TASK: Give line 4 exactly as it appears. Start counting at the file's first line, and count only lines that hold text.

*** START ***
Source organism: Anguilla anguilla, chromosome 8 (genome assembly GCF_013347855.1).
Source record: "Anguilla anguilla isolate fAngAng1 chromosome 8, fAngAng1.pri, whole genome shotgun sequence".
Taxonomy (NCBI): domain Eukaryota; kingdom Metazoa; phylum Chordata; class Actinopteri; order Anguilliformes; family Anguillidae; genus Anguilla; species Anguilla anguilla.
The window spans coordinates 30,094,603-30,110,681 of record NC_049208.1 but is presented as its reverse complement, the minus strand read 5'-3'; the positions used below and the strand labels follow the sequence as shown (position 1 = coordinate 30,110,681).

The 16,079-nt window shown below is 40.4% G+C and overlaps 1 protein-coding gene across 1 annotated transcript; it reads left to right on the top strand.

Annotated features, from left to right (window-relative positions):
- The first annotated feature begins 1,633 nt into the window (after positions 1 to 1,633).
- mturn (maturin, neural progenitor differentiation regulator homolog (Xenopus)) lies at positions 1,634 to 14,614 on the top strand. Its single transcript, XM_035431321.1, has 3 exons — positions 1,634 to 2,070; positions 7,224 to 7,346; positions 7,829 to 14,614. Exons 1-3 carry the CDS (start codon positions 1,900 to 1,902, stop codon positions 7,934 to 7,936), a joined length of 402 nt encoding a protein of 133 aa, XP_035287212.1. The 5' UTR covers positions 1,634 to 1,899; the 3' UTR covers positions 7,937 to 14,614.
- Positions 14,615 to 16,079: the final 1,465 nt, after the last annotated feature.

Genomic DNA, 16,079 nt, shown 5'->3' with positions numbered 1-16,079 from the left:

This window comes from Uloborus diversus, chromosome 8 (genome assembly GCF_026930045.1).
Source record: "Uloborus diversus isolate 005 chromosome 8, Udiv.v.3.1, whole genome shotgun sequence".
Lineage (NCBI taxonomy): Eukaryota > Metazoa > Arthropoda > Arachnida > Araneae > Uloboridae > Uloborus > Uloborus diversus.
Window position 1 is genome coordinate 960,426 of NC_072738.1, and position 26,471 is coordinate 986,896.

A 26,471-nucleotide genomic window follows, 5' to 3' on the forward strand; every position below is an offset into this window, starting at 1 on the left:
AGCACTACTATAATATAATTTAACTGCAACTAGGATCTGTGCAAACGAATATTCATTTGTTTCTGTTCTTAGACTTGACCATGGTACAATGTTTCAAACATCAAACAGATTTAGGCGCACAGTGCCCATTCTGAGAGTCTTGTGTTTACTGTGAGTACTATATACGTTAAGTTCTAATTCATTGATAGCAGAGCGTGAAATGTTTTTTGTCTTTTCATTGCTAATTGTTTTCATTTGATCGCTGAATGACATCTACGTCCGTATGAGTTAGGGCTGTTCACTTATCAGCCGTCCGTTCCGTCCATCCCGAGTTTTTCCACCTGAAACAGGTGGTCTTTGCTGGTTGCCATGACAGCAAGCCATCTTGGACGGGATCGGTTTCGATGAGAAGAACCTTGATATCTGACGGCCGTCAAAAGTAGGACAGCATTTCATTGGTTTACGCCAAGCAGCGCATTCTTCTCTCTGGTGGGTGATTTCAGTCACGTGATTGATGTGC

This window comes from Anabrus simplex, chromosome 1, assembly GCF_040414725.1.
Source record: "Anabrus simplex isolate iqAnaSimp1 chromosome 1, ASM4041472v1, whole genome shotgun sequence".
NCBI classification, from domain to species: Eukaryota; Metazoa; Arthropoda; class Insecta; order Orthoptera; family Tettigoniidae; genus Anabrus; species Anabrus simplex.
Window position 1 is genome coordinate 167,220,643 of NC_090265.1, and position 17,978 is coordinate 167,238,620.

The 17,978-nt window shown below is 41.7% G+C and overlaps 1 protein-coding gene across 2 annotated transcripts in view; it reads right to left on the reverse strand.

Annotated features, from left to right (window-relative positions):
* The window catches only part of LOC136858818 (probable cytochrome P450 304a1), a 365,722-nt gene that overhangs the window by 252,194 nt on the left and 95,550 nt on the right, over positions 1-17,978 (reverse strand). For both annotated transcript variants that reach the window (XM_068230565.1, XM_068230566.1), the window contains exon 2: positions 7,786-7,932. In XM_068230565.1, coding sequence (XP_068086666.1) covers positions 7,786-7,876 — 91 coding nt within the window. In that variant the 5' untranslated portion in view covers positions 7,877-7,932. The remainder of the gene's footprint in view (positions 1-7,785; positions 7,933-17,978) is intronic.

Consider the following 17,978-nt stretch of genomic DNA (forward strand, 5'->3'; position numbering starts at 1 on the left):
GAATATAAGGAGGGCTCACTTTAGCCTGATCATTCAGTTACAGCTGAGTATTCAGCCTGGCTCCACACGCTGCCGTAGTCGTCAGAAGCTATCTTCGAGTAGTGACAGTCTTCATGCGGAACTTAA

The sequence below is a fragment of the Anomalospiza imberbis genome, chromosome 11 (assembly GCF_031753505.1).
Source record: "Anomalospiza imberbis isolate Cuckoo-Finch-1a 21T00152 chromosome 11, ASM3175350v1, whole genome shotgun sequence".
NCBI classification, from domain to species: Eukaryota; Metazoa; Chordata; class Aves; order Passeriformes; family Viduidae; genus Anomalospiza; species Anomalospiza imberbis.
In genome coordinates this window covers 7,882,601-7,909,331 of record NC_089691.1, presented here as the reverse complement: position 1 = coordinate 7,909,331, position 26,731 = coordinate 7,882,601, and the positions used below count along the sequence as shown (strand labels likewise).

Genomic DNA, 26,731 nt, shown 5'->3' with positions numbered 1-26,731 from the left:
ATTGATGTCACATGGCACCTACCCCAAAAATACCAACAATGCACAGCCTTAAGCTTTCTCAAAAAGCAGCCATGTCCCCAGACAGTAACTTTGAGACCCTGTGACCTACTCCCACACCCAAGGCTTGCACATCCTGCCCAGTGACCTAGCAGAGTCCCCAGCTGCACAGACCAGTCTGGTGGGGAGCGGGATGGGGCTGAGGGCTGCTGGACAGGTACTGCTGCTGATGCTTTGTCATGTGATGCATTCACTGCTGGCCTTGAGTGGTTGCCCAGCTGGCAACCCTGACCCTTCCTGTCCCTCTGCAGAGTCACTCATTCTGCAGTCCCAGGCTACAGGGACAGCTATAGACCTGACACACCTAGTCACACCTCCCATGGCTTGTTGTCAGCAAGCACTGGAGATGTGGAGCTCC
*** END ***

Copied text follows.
The window spans coordinates 30,094,603-30,110,681 of record NC_049208.1 but is presented as its reverse complement, the minus strand read 5'-3'; the positions used below and the strand labels follow the sequence as shown (position 1 = coordinate 30,110,681).